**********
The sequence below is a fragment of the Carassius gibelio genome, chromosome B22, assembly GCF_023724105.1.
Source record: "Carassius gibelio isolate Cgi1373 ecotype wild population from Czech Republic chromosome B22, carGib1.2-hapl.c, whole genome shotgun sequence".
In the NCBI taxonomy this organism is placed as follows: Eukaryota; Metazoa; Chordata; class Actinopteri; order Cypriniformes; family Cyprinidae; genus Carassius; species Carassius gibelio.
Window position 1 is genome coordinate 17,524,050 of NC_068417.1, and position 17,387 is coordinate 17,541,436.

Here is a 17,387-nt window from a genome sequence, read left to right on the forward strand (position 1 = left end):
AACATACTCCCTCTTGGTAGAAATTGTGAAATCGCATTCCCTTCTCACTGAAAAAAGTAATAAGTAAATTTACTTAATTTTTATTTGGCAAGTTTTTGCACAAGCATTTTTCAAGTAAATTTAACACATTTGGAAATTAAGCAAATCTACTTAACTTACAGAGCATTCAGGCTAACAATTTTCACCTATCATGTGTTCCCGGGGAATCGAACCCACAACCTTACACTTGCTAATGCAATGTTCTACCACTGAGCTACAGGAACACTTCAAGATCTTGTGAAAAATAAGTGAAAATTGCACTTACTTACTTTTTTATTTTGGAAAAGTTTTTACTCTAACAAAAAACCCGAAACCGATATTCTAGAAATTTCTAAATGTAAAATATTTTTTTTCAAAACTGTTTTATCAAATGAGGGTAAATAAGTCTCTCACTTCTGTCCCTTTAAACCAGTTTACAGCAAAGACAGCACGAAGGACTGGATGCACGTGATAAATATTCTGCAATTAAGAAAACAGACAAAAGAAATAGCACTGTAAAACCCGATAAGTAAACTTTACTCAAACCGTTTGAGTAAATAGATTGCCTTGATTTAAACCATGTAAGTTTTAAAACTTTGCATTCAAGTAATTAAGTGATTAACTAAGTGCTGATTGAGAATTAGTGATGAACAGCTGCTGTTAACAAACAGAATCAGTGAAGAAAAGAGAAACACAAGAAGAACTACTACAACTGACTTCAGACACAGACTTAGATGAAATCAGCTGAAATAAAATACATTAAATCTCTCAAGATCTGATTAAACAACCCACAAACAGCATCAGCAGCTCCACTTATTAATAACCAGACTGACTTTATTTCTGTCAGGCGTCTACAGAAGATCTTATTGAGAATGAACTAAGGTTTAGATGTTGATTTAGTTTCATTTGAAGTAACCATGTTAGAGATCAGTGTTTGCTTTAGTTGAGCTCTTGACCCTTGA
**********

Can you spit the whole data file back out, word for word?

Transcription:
The sequence below is a fragment of the Carassius gibelio genome, chromosome B22, assembly GCF_023724105.1.
Source record: "Carassius gibelio isolate Cgi1373 ecotype wild population from Czech Republic chromosome B22, carGib1.2-hapl.c, whole genome shotgun sequence".
In the NCBI taxonomy this organism is placed as follows: Eukaryota; Metazoa; Chordata; class Actinopteri; order Cypriniformes; family Cyprinidae; genus Carassius; species Carassius gibelio.
Window position 1 is genome coordinate 17,524,050 of NC_068417.1, and position 17,387 is coordinate 17,541,436.

Here is a 17,387-nt window from a genome sequence, read left to right on the forward strand (position 1 = left end):
AACATACTCCCTCTTGGTAGAAATTGTGAAATCGCATTCCCTTCTCACTGAAAAAAGTAATAAGTAAATTTACTTAATTTTTATTTGGCAAGTTTTTGCACAAGCATTTTTCAAGTAAATTTAACACATTTGGAAATTAAGCAAATCTACTTAACTTACAGAGCATTCAGGCTAACAATTTTCACCTATCATGTGTTCCCGGGGAATCGAACCCACAACCTTACACTTGCTAATGCAATGTTCTACCACTGAGCTACAGGAACACTTCAAGATCTTGTGAAAAATAAGTGAAAATTGCACTTACTTACTTTTTTATTTTGGAAAAGTTTTTACTCTAACAAAAAACCCGAAACCGATATTCTAGAAATTTCTAAATGTAAAATATTTTTTTTCAAAACTGTTTTATCAAATGAGGGTAAATAAGTCTCTCACTTCTGTCCCTTTAAACCAGTTTACAGCAAAGACAGCACGAAGGACTGGATGCACGTGATAAATATTCTGCAATTAAGAAAACAGACAAAAGAAATAGCACTGTAAAACCCGATAAGTAAACTTTACTCAAACCGTTTGAGTAAATAGATTGCCTTGATTTAAACCATGTAAGTTTTAAAACTTTGCATTCAAGTAATTAAGTGATTAACTAAGTGCTGATTGAGAATTAGTGATGAACAGCTGCTGTTAACAAACAGAATCAGTGAAGAAAAGAGAAACACAAGAAGAACTACTACAACTGACTTCAGACACAGACTTAGATGAAATCAGCTGAAATAAAATACATTAAATCTCTCAAGATCTGATTAAACAACCCACAAACAGCATCAGCAGCTCCACTTATTAATAACCAGACTGACTTTATTTCTGTCAGGCGTCTACAGAAGATCTTATTGAGAATGAACTAAGGTTTAGATGTTGATTTAGTTTCATTTGAAGTAACCATGTTAGAGATCAGTGTTTGCTTTAGTTGAGCTCTTGACCCTTGA